An excerpt from Kenny Dalglish’s Autobiography

Taken from ‘Dalglish: My Autobiography,’ Published by Hodder & Stoughton Ltd. For educational purposes only. (Original link http://www.contrast.org/hillsborough/history/dalglish.shtm)

The press coverage was difficult to comprehend, particularly the publication of pictures which added to people’s distress. There was one photograph of two girls right up against the Leppings Lane fence, their faces pressed into the wire. Nobody knows how they escaped. They used to come to Melwood every day, looking for autographs, and that photograph upset everyone there because we knew them. After seeing that I couldn’t look at the papers again.

I was invited to Walton jail where the prisoners were having a service for Hillsborough. Before I went in, the governor asked me to give them words of reassurance. The inmates were very upset by what they had read. It was a creepy experience. There was silence apart from the clinking of keys, the rattle of doors sliding back. I went into the chapel and the inmates were sitting there, with hardly a murmur from anybody. Then they clapped me in. It was really appreciative applause but unnerving as well. I remembered the governor’s words and told them not to be upset by what they had read in the papers, because it wasn’t true.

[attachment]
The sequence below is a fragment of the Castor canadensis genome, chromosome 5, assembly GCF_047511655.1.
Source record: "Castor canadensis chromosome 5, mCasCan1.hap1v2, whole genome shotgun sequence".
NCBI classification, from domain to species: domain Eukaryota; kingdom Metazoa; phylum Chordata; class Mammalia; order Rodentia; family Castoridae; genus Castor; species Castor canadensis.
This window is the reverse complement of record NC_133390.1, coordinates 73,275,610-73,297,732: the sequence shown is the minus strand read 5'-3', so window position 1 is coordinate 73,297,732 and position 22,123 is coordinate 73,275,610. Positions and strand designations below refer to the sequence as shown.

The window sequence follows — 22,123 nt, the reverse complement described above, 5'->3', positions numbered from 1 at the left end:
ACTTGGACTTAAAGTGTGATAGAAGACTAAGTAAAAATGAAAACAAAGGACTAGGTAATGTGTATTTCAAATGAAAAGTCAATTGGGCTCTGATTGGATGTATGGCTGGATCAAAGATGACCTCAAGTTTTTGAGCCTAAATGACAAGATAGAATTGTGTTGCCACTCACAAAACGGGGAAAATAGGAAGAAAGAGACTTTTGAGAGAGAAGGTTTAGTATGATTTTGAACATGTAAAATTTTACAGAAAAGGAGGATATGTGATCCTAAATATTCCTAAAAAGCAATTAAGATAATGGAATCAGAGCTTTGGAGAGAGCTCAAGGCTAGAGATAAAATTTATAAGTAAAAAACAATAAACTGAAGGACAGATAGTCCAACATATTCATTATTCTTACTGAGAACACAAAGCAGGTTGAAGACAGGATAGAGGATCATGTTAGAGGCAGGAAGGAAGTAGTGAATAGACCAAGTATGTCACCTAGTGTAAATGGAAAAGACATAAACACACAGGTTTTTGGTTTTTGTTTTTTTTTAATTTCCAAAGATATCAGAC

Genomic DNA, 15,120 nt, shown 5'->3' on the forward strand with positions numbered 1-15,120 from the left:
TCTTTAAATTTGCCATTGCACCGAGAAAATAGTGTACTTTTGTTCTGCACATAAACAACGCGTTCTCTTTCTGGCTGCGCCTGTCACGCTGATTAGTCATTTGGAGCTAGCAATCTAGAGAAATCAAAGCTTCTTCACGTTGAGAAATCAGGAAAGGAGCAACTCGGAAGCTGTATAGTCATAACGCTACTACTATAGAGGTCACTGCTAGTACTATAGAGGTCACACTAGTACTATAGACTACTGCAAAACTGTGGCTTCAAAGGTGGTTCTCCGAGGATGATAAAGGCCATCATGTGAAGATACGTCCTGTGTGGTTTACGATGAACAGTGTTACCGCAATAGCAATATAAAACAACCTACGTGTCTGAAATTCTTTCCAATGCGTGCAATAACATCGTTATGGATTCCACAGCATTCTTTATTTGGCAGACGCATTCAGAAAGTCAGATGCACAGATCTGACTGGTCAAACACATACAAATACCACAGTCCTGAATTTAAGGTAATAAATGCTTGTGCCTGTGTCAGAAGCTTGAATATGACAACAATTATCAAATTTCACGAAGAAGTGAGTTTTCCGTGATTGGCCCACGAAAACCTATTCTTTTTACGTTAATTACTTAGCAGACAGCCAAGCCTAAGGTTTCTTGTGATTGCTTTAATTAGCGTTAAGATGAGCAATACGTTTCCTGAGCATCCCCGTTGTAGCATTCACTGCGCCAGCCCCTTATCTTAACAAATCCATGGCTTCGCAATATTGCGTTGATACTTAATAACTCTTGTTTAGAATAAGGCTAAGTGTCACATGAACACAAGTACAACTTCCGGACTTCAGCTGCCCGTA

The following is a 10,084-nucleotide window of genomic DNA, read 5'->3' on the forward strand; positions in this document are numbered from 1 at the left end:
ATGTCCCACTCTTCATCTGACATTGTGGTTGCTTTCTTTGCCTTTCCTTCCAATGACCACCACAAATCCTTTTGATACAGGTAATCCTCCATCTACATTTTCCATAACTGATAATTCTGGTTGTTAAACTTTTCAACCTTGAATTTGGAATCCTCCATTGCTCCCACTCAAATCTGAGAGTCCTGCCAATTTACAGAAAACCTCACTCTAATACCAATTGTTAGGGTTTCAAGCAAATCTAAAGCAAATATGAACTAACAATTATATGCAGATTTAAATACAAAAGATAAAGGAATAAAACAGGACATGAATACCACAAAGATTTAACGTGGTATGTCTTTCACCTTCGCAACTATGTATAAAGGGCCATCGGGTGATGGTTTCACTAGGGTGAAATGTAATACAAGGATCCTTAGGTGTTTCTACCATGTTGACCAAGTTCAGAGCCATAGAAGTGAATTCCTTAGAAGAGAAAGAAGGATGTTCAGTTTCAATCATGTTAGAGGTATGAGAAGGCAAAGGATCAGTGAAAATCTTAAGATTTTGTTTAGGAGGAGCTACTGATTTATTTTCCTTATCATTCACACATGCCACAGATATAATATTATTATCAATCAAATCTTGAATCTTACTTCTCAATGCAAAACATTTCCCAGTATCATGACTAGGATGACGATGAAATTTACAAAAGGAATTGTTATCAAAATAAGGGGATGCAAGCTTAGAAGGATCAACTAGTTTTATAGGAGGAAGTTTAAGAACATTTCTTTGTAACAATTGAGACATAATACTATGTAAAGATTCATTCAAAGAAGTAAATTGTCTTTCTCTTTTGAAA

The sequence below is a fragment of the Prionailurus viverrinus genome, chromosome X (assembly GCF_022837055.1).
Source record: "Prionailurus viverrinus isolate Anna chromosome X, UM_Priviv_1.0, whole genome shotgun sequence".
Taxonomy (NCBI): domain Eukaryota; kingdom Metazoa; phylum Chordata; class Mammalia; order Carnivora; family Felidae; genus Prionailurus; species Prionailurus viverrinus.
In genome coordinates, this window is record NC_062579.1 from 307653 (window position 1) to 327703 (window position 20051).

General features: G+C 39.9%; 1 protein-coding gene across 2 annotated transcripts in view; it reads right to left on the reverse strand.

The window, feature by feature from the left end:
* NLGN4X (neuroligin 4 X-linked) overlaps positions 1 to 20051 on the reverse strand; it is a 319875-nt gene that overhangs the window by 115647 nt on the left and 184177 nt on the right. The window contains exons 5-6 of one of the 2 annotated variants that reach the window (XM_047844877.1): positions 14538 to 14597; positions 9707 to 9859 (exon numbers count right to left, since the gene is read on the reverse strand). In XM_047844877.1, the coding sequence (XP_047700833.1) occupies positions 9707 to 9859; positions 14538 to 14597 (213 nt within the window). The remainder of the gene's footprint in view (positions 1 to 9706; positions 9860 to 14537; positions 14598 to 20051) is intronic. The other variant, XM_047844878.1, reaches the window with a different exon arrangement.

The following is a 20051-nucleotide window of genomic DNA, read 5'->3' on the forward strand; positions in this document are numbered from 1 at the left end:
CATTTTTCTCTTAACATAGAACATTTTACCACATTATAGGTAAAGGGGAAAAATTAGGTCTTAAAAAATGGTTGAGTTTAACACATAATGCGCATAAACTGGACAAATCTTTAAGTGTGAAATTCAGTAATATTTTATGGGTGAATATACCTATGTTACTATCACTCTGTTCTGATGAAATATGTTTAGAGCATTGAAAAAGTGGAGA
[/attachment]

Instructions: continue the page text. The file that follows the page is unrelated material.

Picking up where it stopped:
The Sun’s allegations were disgraceful and completely groundless. Ticketless fans try to get into every game. Any well-supported club playing in a semi-final is going to attract ticketless fans. If handled properly, as they had been at Hillsborough a year earlier, ticketless supporters do not present a problem.

The shameful allegations intensified the anger amidst the trauma. We spent the week consoling the bereaved and attending funerals. On the Saturday we held a service at Anfield. At six minutes past three there was a minute’s silence across the country. Then everyone at Anfield sang ‘You’ll Never Walk Alone.’ We tied scarves between Anfield and Goodison. We just wanted to show the unity existing on Merseyside. The following day, there was a final service on the pitch. It was really quiet, just the wind rustling the scarves tied to the crossbar. When somebody shouted out ‘We all loved you,’ we all broke down.

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